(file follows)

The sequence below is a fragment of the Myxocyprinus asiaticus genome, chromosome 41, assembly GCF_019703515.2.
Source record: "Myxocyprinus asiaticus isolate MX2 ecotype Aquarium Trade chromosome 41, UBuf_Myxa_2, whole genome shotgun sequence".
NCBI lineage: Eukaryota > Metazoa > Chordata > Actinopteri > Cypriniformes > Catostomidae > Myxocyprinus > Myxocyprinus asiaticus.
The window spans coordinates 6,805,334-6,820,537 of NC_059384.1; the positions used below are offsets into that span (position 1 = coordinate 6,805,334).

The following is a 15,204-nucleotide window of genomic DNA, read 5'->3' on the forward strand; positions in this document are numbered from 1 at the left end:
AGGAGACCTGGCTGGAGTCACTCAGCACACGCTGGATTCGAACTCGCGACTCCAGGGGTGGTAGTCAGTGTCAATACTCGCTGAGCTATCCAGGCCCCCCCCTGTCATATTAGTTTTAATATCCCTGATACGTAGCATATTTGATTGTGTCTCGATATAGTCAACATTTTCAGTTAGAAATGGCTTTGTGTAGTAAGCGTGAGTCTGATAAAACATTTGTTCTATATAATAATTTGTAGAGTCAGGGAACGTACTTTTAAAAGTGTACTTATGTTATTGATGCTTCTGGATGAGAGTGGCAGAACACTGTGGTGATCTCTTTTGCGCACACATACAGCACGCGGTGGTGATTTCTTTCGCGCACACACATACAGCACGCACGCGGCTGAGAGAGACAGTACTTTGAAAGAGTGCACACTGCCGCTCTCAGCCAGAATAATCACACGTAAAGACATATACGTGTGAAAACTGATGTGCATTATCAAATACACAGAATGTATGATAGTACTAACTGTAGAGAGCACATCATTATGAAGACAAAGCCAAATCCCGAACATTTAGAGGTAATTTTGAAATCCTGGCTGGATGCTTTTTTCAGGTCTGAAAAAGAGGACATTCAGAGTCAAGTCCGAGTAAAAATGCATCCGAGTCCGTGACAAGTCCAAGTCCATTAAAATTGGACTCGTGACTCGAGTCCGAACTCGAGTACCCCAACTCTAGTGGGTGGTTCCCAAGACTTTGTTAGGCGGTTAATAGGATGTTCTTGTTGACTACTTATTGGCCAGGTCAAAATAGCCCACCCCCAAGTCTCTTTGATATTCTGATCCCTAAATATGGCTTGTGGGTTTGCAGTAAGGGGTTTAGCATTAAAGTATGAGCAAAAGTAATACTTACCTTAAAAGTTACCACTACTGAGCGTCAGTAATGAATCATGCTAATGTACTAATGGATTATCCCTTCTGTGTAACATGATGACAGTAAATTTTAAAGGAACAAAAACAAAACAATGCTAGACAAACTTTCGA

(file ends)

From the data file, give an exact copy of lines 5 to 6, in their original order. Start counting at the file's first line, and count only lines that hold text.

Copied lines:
The following is a 15,204-nucleotide window of genomic DNA, read 5'->3' on the forward strand; positions in this document are numbered from 1 at the left end:
AGGAGACCTGGCTGGAGTCACTCAGCACACGCTGGATTCGAACTCGCGACTCCAGGGGTGGTAGTCAGTGTCAATACTCGCTGAGCTATCCAGGCCCCCCCCTGTCATATTAGTTTTAATATCCCTGATACGTAGCATATTTGATTGTGTCTCGATATAGTCAACATTTTCAGTTAGAAATGGCTTTGTGTAGTAAGCGTGAGTCTGATAAAACATTTGTTCTATATAATAATTTGTAGAGTCAGGGAACGTACTTTTAAAAGTGTACTTATGTTATTGATGCTTCTGGATGAGAGTGGCAGAACACTGTGGTGATCTCTTTTGCGCACACATACAGCACGCGGTGGTGATTTCTTTCGCGCACACACATACAGCACGCACGCGGCTGAGAGAGACAGTACTTTGAAAGAGTGCACACTGCCGCTCTCAGCCAGAATAATCACACGTAAAGACATATACGTGTGAAAACTGATGTGCATTATCAAATACACAGAATGTATGATAGTACTAACTGTAGAGAGCACATCATTATGAAGACAAAGCCAAATCCCGAACATTTAGAGGTAATTTTGAAATCCTGGCTGGATGCTTTTTTCAGGTCTGAAAAAGAGGACATTCAGAGTCAAGTCCGAGTAAAAATGCATCCGAGTCCGTGACAAGTCCAAGTCCATTAAAATTGGACTCGTGACTCGAGTCCGAACTCGAGTACCCCAACTCTAGTGGGTGGTTCCCAAGACTTTGTTAGGCGGTTAATAGGATGTTCTTGTTGACTACTTATTGGCCAGGTCAAAATAGCCCACCCCCAAGTCTCTTTGATATTCTGATCCCTAAATATGGCTTGTGGGTTTGCAGTAAGGGGTTTAGCATTAAAGTATGAGCAAAAGTAATACTTACCTTAAAAGTTACCACTACTGAGCGTCAGTAATGAATCATGCTAATGTACTAATGGATTATCCCTTCTGTGTAACATGATGACAGTAAATTTTAAAGGAACAAAAACAAAACAATGCTAGACAAACTTTCGA